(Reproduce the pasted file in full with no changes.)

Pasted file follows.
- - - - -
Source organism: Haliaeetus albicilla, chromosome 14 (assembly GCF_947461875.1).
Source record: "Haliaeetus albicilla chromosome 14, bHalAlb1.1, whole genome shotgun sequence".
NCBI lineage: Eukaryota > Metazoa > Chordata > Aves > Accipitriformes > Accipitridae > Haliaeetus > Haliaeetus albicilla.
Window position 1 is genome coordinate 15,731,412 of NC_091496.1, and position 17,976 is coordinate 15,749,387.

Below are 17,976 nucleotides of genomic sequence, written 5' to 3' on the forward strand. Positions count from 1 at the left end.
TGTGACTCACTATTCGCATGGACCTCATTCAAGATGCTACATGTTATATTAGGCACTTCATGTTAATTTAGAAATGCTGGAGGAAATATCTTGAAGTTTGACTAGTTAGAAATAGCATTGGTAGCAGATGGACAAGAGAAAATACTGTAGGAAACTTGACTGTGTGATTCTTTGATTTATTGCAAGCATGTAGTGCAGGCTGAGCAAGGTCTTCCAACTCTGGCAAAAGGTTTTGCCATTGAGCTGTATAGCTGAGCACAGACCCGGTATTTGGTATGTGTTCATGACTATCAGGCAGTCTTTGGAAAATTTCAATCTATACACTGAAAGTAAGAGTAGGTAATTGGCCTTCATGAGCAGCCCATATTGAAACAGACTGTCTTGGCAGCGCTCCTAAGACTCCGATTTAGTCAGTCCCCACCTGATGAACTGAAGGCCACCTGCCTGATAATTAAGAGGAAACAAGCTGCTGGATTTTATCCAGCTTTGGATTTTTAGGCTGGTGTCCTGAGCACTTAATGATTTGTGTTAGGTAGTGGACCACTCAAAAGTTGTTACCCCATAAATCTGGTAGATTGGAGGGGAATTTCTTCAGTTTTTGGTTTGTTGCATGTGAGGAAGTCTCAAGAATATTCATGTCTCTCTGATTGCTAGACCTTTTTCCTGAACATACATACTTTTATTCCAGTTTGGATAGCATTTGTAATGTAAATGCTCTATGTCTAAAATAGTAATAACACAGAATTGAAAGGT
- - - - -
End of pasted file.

Source organism: Haliaeetus albicilla, chromosome 14 (assembly GCF_947461875.1).
Source record: "Haliaeetus albicilla chromosome 14, bHalAlb1.1, whole genome shotgun sequence".
NCBI lineage: Eukaryota > Metazoa > Chordata > Aves > Accipitriformes > Accipitridae > Haliaeetus > Haliaeetus albicilla.
Window position 1 is genome coordinate 15,731,412 of NC_091496.1, and position 17,976 is coordinate 15,749,387.

Below are 17,976 nucleotides of genomic sequence, written 5' to 3' on the forward strand. Positions count from 1 at the left end.
TGTGACTCACTATTCGCATGGACCTCATTCAAGATGCTACATGTTATATTAGGCACTTCATGTTAATTTAGAAATGCTGGAGGAAATATCTTGAAGTTTGACTAGTTAGAAATAGCATTGGTAGCAGATGGACAAGAGAAAATACTGTAGGAAACTTGACTGTGTGATTCTTTGATTTATTGCAAGCATGTAGTGCAGGCTGAGCAAGGTCTTCCAACTCTGGCAAAAGGTTTTGCCATTGAGCTGTATAGCTGAGCACAGACCCGGTATTTGGTATGTGTTCATGACTATCAGGCAGTCTTTGGAAAATTTCAATCTATACACTGAAAGTAAGAGTAGGTAATTGGCCTTCATGAGCAGCCCATATTGAAACAGACTGTCTTGGCAGCGCTCCTAAGACTCCGATTTAGTCAGTCCCCACCTGATGAACTGAAGGCCACCTGCCTGATAATTAAGAGGAAACAAGCTGCTGGATTTTATCCAGCTTTGGATTTTTAGGCTGGTGTCCTGAGCACTTAATGATTTGTGTTAGGTAGTGGACCACTCAAAAGTTGTTACCCCATAAATCTGGTAGATTGGAGGGGAATTTCTTCAGTTTTTGGTTTGTTGCATGTGAGGAAGTCTCAAGAATATTCATGTCTCTCTGATTGCTAGACCTTTTTCCTGAACATACATACTTTTATTCCAGTTTGGATAGCATTTGTAATGTAAATGCTCTATGTCTAAAATAGTAATAACACAGAATTGAAAGGT